April 8, 2008

The Inquisition, Here We Go...

Imagine if this exchange took place in a state legislature between a legislator and a Christian minister who was testifying about what should be taught in a science class:

Legislator: I’m trying to understand this so-called “Christian philosophy" that you want to spread here..… What you have to spew and spread is extremely dangerous, it’s dangerous--

Minister: What’s dangerous, ma’am?

Legislator: It’s dangerous to the progression of this state. And it’s dangerous for our children to even know that your philosophy exists! Now you will go to court to fight kids to have the opportunity to be quiet for a minute. But damn if you’ll go to [court] to fight for them to keep guns out of their hands. I am fed up! Get out of that seat!

Minister: Thank you for sharing your perspective with me, and I’m sure that if this matter does go to court--

Legislator: You have no right to be here! We believe in something. You believe in destroying! You believe in destroying what this state was built upon.

Well, it did, of course. Except, of course, that it was an atheist on the receiving end of the tirade. “Dangerous for our children to even know that your philosophy exists.” This is the mentality that gives rise to thought police: the conviction that “truth” must be somehow be protected from scrutiny and criticism; the idea that there are thoughts that no person should think; the mentality that liberty is somehow compatible with silencing those with whom you disagree. This is the mentality that is a source of particular distress for me – in part because I belong to the group targeted for obloquy because of my lack of religious belief, and in part because this sort of Reformation-era mentality is fundamentally at odds with the ideas of liberty enshrined in our Constitution.

In a comment on this story, one atheist wrote:

I'm an atheist and I understand that going out to challenge other people's beliefs often seems like being needlessly offensive. However, the this sort of "rude" behavior is necessary when the social conventions are rigged up to deem demands for fair and equal treatment as rude.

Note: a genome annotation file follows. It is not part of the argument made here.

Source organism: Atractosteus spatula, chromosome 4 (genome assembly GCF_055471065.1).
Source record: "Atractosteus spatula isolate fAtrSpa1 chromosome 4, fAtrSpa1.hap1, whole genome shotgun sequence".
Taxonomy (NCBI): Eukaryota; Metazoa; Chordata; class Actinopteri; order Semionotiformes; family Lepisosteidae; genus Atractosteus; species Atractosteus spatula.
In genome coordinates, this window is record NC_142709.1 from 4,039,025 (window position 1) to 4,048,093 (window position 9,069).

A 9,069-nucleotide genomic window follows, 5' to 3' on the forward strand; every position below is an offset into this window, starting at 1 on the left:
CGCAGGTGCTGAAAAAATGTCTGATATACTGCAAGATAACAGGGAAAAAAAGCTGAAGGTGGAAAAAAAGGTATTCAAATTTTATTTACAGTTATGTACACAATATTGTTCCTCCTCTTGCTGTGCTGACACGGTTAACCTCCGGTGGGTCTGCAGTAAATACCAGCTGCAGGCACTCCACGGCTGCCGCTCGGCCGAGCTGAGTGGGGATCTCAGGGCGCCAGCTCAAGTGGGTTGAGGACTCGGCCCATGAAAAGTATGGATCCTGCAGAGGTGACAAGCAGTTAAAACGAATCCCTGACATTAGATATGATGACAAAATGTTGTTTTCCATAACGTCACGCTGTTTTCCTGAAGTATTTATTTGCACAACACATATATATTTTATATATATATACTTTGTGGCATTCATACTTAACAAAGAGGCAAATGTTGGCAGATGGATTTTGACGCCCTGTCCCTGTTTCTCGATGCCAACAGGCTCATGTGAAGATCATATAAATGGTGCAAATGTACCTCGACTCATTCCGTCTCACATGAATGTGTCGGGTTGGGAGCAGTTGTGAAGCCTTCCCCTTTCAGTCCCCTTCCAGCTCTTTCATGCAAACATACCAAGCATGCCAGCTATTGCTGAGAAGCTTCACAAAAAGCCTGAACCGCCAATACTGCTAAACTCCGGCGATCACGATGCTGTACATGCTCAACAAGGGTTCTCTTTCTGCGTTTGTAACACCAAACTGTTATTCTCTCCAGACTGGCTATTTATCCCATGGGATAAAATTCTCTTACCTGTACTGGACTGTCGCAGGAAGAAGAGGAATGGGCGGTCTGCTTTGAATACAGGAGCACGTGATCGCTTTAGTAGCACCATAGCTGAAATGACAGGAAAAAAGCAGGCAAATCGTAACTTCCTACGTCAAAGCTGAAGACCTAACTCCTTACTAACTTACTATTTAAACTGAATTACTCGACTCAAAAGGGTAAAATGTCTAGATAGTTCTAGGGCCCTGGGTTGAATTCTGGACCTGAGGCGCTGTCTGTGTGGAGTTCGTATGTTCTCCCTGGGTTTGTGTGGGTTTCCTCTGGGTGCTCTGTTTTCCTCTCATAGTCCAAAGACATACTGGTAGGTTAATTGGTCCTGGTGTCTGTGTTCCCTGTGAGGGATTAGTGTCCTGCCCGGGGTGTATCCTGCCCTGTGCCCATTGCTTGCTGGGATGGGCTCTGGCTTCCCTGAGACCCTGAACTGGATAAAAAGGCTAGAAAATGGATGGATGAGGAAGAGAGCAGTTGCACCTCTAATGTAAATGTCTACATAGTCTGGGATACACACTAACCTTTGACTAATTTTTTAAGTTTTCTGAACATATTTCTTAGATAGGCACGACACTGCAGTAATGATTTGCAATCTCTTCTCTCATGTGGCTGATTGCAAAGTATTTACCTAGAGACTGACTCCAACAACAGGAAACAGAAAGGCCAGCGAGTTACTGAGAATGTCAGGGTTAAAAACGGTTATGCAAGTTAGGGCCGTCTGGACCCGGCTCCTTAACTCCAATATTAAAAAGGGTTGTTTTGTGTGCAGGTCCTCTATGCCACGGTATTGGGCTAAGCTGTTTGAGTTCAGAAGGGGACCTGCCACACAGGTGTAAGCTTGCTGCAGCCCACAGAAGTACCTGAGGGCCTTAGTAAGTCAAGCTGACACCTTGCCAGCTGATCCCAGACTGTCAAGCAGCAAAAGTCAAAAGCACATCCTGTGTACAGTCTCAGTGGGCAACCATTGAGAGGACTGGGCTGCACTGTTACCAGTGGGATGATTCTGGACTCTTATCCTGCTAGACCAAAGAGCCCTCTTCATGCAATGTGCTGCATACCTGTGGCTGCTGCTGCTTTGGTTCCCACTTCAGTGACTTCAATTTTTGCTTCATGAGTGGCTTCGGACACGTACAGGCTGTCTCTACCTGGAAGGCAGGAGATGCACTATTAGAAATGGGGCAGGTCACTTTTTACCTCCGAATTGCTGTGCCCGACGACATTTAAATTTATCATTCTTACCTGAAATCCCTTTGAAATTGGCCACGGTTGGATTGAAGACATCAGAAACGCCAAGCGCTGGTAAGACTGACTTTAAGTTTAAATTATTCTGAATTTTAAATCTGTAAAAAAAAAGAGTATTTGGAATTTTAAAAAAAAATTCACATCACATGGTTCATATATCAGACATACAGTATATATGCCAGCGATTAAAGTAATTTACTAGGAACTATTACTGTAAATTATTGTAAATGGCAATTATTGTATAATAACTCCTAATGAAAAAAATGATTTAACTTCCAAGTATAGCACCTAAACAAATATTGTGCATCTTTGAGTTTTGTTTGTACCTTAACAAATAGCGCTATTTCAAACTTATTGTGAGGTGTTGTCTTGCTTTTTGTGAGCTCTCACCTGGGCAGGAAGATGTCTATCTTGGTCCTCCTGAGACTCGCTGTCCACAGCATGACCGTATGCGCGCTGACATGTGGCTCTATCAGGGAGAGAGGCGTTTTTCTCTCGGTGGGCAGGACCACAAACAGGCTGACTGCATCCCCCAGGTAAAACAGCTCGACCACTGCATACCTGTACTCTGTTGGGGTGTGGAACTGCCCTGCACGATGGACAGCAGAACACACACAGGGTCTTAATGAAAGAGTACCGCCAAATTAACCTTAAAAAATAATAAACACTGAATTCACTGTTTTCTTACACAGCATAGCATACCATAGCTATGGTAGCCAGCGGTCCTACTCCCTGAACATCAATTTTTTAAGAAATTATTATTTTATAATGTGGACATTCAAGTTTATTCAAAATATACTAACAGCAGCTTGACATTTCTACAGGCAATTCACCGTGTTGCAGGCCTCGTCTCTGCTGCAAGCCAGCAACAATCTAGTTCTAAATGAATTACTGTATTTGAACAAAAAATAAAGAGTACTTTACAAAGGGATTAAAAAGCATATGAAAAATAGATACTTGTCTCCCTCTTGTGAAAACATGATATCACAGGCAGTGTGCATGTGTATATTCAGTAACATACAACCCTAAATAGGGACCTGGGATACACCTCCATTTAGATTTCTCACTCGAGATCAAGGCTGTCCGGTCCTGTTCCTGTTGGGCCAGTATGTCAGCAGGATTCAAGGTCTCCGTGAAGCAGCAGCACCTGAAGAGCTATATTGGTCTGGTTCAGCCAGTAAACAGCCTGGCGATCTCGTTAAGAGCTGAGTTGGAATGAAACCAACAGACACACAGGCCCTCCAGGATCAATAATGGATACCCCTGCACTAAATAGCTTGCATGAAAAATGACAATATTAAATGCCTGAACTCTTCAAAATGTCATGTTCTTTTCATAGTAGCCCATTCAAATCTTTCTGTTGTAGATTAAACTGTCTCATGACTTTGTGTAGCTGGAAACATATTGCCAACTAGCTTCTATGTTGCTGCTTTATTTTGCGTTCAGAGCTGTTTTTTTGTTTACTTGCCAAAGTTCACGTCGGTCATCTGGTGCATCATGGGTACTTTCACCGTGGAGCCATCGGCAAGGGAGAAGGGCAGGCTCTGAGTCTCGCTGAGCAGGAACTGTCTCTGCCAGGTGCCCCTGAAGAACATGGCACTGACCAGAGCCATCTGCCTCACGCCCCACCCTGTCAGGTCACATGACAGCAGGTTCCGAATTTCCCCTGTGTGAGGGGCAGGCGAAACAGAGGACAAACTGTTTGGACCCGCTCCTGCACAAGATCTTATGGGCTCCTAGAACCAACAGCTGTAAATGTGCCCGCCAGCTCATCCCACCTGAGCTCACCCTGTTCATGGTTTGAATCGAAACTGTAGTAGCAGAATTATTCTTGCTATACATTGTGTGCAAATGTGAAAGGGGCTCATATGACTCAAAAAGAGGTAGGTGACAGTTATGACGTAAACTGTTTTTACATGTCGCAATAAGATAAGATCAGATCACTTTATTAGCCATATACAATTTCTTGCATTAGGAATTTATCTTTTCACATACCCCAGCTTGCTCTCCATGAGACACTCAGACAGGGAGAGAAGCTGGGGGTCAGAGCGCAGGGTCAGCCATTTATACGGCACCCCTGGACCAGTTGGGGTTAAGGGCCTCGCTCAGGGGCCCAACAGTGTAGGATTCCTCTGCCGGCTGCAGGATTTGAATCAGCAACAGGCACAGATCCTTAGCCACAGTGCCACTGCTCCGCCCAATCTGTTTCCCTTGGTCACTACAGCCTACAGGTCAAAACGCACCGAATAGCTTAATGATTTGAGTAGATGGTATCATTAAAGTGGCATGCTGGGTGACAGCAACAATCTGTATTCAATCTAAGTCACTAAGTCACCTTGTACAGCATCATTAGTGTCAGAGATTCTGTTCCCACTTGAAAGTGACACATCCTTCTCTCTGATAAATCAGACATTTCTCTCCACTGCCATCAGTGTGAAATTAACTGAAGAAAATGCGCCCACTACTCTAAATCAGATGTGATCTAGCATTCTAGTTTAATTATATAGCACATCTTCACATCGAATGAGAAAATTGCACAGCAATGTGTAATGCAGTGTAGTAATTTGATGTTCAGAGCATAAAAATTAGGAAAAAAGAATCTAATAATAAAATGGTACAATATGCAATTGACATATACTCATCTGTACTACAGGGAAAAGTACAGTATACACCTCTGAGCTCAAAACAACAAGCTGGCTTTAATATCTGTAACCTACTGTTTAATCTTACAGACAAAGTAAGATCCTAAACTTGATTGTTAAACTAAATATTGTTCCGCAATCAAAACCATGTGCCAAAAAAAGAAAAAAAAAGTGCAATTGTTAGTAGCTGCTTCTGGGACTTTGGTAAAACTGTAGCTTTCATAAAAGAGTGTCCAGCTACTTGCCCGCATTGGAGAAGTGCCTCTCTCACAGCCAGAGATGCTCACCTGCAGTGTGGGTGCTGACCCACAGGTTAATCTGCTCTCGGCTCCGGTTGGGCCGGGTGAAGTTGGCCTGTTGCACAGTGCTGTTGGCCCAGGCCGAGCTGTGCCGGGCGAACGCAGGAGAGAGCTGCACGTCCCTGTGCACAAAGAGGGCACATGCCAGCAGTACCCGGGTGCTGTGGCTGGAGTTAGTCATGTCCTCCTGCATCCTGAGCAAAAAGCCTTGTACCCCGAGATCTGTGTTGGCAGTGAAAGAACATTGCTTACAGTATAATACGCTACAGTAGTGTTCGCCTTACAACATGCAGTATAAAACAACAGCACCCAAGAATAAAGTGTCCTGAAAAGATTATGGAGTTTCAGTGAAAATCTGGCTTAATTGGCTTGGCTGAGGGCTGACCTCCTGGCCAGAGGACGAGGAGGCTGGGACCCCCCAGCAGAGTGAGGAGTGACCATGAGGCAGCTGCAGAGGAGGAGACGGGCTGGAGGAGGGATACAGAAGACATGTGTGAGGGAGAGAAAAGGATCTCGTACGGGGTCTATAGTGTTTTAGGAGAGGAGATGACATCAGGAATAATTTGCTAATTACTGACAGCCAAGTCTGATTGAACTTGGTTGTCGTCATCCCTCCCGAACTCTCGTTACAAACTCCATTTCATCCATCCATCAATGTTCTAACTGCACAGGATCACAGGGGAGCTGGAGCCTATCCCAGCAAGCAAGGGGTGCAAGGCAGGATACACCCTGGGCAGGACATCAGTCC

The fundamental problem is that people parse the expression of atheist beliefs as unnecessery personal attacks/disparagement in ways they don't for religious beliefs. When someone says they believe in some other religion (maybe when demuring to participate in some prayer) people don't interpret this as a criticism of their own faith even though belief in most major world religions is logically incompatible with each other. However, when someone explains they don't believe god exists people tend to take this as an attack on their beliefs. From a logical perspective this doesn't make the slightest sense since Judaism is at least as much a denial of Christ's status as Mesiah as is atheism.

The consequences of this are severalfold. Primarily it means that atheists who decide they ought to be polite and avoid offending people relegate themselves to second class status since they must avoid expressing their beliefs the way the religious must not. Just consider how most people are likely to react to someone non-aggressively explaining how they came to realize Christ is the risen lord versus non-aggressively explaining how they came to realize belief in god is irrational.

Secondarily, however, it means that atheists have no choice but to block governmental religious expressions because they have no serious option of merely responding in kind. A jew might respond to a manger scene on city hall by asking for a menorah on their holidays and other religions can request for their own beliefs to be celebrated. City hall would never display a flying spaghetti monster to celebrate atheist's beliefs at some time of the year since too many citizens would find it to be directly offensive and mocking of their beliefs. Thus atheists have no choice but to be the killjoys because they are denied the chance to have their beliefs positively represented. If we flatly refused to celebrate/recognize the belief systems of certain non-christian religions in public life you better bet they would start being a lot less friendly to public celebrations of religious belief.

I thought the sentiment was worth repeating.

2 comments:

zzi said...

www.startribune.com/
local/17406054.html

I wonder if the ACLU is heading up to Minnesota to file.

Transplanted Lawyer said...

Looks like a First Amendment violation to me. I don't speak for the ACLU.